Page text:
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Thread: Dremel recommendations for newbie

  1. #1
    Join Date
    Aug 2015
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    Default Dremel recommendations for newbie

    Hi all,

    I'm fairly new to jewellery making (and totally new to the forum) and have mostly worked with silver clay. Now I want to up my game and work with sheet silver. Can anyone recommend a Dremel that I can drill holes with - to begin with I just want to drill holes to thread jump rings through but as I become more confident & experienced I will obviously want the Dremel to do more. I've looked on Cooksongold but the range of drills is a bit overwhelming so 1. Which Dremel and 2. Does that come with drill bits to drill holes with.

    Sorry for being so ignorant!! Kim

  2. #2
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    Apr 2010
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    Hello and welcome. It depends how much you want to spend really. I pushed the boat out and got a pendant motor when I first started, but they are quite expensive. Something with a variable speed is quite useful, and not too heavy as you have to hold it. Sorry I can't help more but never owned a dremel, I am sure someone will be on later.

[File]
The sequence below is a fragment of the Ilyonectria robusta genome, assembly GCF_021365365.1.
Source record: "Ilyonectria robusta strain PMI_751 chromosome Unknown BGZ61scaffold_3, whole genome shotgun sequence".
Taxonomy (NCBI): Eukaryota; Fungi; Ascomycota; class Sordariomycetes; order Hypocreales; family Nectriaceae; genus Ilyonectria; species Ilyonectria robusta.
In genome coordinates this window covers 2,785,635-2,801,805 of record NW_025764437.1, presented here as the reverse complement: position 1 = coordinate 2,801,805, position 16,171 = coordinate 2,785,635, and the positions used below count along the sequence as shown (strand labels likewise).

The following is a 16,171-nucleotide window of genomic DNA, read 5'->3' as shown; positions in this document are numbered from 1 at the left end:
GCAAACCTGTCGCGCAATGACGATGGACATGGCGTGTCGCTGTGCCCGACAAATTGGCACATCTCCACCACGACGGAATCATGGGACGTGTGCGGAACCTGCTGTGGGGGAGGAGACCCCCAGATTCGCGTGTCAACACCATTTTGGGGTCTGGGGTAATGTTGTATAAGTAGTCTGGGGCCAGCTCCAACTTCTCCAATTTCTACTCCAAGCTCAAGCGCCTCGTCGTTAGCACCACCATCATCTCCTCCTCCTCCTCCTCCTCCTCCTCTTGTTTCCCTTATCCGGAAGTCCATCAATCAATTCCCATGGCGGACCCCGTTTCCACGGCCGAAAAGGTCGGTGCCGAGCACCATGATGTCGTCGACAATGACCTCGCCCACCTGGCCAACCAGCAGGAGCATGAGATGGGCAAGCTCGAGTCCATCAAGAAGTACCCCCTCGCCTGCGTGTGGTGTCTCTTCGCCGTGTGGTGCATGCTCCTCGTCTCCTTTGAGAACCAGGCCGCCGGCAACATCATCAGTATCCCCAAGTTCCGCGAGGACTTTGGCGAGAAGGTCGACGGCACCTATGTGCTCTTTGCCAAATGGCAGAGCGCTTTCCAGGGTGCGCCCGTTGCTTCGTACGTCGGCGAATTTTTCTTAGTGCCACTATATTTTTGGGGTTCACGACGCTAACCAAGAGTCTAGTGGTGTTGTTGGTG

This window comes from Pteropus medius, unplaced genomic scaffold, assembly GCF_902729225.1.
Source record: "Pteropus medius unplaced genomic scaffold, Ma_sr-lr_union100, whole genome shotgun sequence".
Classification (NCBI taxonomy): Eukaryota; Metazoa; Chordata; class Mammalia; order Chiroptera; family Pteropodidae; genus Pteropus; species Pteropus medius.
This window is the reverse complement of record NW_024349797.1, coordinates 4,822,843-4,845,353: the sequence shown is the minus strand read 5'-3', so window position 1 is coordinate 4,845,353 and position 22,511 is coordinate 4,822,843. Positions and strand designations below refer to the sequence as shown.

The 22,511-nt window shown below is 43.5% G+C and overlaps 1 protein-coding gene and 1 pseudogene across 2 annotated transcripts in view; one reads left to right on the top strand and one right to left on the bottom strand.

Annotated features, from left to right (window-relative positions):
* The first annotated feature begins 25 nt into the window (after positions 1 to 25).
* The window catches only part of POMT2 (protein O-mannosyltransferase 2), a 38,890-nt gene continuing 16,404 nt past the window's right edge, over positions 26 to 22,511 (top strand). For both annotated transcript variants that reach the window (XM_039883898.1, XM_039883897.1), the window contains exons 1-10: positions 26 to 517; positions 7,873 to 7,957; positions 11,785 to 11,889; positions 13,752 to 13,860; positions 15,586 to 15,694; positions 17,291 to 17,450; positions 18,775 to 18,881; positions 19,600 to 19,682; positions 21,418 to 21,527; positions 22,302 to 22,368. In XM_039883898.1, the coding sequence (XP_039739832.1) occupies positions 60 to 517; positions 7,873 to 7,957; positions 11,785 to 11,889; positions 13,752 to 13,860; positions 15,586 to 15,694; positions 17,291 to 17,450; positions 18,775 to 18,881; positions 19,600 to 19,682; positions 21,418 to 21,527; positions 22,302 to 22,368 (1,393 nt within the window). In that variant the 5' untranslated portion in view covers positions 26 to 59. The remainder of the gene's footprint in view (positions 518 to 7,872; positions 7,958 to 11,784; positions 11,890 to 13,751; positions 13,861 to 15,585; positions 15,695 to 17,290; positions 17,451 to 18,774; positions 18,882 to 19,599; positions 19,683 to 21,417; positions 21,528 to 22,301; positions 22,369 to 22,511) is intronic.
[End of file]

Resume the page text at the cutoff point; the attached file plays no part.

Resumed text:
3. #3
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    Jun 2014
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    I've failed at drilling through silver or copper sheet with my Dremel. It does drill plaster, wood .... but there is something about the torque which makes it very ineffective for drilling metal. It's fine for polishing though and a useful hand tool.

    If all you want to do is drill holes than I'd recommend a bow drill from your favourite source, this is Cookson's http://www.cooksongold.com/Jewellery...prcode-999-331. It takes a little practice, but it works brilliantly. Infinitely better than my Dremel (which is not the low end hobby one, so it's not the model that is the problem, but the tool itself).

  4. #4
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    Aug 2015
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    Thank you both for your replies. I think I will still get a Dremel but also the bow drill which I had seen but thought it might not be so good, so thanks Stacey - I will take up your recommendation

  5. #5
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    I bought a small Proxxon stand drill for drilling holes ....doh what else would you use it for.....it wasn't that e expensive and you can put fairly big drill bits in too. That bow drill looks like something Noah may have used. It's a Proxxon TB 220. Didn't realise it was that much money but its very good.
    Last edited by Patstone; 22-08-2015 at 04:27 PM.

  6. #6
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    Jun 2014
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    Quote Originally Posted by Patstone View Post
    I bought a small Proxxon stand drill for drilling holes ....doh what else would you use it for.....it wasn't that e expensive and you can put fairly big drill bits in too. That bow drill looks like something Noah may have used. It's a Proxxon TB 220. Didn't realise it was that much money but its very good.